VXLAN Standard Extends the LAN
Proposed IETF standard bring the LAN to the cloud, but not everyone thinks that yet another standard is really necessary.
The LAN is the most basic unit of networking architecture connecting two or more local machines into a network. In the modern world of cloud computing, the definition of local is changing and so too is the need to extend the LAN. That's where the new draft IETF specification for Virtual eXtensible Local Area Network (VXLAN) comes into play.
VXLAN was officially announced this week at VMworld as a multi-vendor effort including Cisco, VMware, Arista, Citrix and Red Hat.
"VXLAN enables multi-tenant networks at scale, and it is the first step towards logical, software-based networks that can be created on-demand, enabling enterprises to leverage capacity wherever it’s available," Steve Herrod, Chief Technology Officer at VMware blogged.
The basic idea behind VXLAN is to have a Layer 2 abstraction for virtual machines so they are not restricted to a particular LAN boundary.
"In short, VXLAN is a Layer 2 overlay scheme over a Layer 3 network. Each overlay is termed a VXLAN segment," the VXLAN IETF draft specification states. "Only VMs within the same VXLAN segment can communicate with each other. "
The VXLAN approach is intended to make it easier for network administrators to manage virtualization. Prashant Gandhi, director of product management for the Cisco Server, Access and Virtualization Technology Group told InternetNews.com that Cisco has been working on the VXLAN innovation for quite some time. Gandhi said that for applications running in the cloud, IT managers need to control every user’s access to data and applications with logical networks for each instance of the application.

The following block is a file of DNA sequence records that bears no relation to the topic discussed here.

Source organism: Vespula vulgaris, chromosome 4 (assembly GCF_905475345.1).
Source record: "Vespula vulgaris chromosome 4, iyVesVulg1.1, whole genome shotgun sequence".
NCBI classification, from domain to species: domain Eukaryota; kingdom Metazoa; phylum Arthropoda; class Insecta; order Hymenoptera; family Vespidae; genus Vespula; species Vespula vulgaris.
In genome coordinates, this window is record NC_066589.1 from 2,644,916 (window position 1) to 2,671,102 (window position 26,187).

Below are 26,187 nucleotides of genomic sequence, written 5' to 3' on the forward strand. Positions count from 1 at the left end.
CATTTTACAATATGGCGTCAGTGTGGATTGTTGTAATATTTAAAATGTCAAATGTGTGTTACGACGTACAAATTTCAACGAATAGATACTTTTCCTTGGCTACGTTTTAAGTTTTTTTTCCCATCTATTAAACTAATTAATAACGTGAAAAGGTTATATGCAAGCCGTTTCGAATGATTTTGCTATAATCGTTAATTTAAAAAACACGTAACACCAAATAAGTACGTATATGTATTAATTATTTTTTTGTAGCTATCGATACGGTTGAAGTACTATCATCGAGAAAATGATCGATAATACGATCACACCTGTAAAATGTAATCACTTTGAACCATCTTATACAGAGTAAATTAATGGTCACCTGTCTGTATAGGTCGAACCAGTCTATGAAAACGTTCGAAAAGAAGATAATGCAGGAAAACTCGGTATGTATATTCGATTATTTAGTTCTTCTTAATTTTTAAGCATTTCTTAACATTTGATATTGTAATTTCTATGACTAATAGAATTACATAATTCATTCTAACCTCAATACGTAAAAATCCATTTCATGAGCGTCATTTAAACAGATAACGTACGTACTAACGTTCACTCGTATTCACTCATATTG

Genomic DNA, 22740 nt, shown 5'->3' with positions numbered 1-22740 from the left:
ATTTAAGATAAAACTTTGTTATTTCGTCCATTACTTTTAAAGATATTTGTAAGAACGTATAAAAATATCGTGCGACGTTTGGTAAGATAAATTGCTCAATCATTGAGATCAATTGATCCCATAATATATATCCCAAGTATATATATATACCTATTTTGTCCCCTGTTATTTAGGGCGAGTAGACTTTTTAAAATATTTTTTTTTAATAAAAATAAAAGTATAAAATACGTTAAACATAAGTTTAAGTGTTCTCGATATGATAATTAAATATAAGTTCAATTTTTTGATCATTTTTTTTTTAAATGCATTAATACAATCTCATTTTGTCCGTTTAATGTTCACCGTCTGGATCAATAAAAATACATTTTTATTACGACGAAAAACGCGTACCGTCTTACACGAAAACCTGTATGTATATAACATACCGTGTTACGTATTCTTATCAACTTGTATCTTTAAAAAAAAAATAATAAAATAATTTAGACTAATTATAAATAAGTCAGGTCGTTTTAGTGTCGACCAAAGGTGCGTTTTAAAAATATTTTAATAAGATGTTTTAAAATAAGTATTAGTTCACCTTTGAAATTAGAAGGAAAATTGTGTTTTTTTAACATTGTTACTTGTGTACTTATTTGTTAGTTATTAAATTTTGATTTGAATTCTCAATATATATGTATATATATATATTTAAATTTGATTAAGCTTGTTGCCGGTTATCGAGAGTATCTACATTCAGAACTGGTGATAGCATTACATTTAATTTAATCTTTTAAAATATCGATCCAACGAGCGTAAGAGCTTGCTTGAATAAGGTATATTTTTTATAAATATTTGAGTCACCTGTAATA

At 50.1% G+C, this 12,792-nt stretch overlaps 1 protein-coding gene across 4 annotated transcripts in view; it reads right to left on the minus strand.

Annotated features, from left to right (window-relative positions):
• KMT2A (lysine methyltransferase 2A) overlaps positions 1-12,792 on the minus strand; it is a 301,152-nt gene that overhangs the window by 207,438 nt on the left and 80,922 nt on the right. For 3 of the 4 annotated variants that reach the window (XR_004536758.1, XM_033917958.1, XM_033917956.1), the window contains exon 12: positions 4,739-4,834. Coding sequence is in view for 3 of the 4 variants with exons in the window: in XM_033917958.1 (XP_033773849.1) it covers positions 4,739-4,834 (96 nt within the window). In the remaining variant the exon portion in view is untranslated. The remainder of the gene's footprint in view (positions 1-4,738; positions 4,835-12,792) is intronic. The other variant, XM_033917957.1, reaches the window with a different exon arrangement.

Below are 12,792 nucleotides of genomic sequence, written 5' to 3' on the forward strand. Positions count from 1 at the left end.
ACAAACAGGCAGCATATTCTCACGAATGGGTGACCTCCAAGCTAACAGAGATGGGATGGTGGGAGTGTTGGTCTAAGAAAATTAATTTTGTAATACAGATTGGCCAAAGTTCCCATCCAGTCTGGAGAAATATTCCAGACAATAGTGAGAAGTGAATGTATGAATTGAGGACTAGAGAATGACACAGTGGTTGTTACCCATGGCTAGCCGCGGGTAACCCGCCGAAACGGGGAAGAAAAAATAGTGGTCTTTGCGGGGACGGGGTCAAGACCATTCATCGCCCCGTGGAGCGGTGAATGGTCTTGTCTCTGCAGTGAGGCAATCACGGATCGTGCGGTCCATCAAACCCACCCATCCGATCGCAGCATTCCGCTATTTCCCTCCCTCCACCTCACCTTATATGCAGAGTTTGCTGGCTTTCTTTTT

"VXLAN will scale to meet the millions of logical networks required to run applications in the cloud with efficient utilization of network resources," Gandhi said. "By segmenting these VMs and applications via highly secure virtual networks, customers will be able to achieve the security required for multi-tenant cloud environments and ease deployment of applications in the cloud."
Cisco is also moving fast to allow its customers to try out VXLAN. The Cisco Nexus 1000V Series support for VXLAN will be available in Beta by September. Gandhi noted that beyond the VXLAN technology, Cisco Nexus 1000V and VMware vCloud Director 1.5 will offer auto-deploy capabilities to simplify installation and deliver VXLAN-based network isolation that simplifies troubleshooting and management of applications running in the cloud.
While the VXLAN specification is being proposed as an IETF standard, it's not an idea that all networking vendors are embracing.
Juniper Networks spokesperson Andy Ingram told InternetNews.com that VXLAN is an interesting idea and something that Juniper is still investigating. Other vendors aren't as positive on the idea.
"We don't think that the way to simplify the data center is to introduce a massive new PIM overlay to what is already a very complex environment," Paul Unbehagen, Data Center Architecture Leader at Avaya told InternetNews.com. "VXLAN doesn't offer any solutions that haven't already been addressed by SPB more simply and elegantly -- it's just one more protocol that would increase network complexity for IT administrators."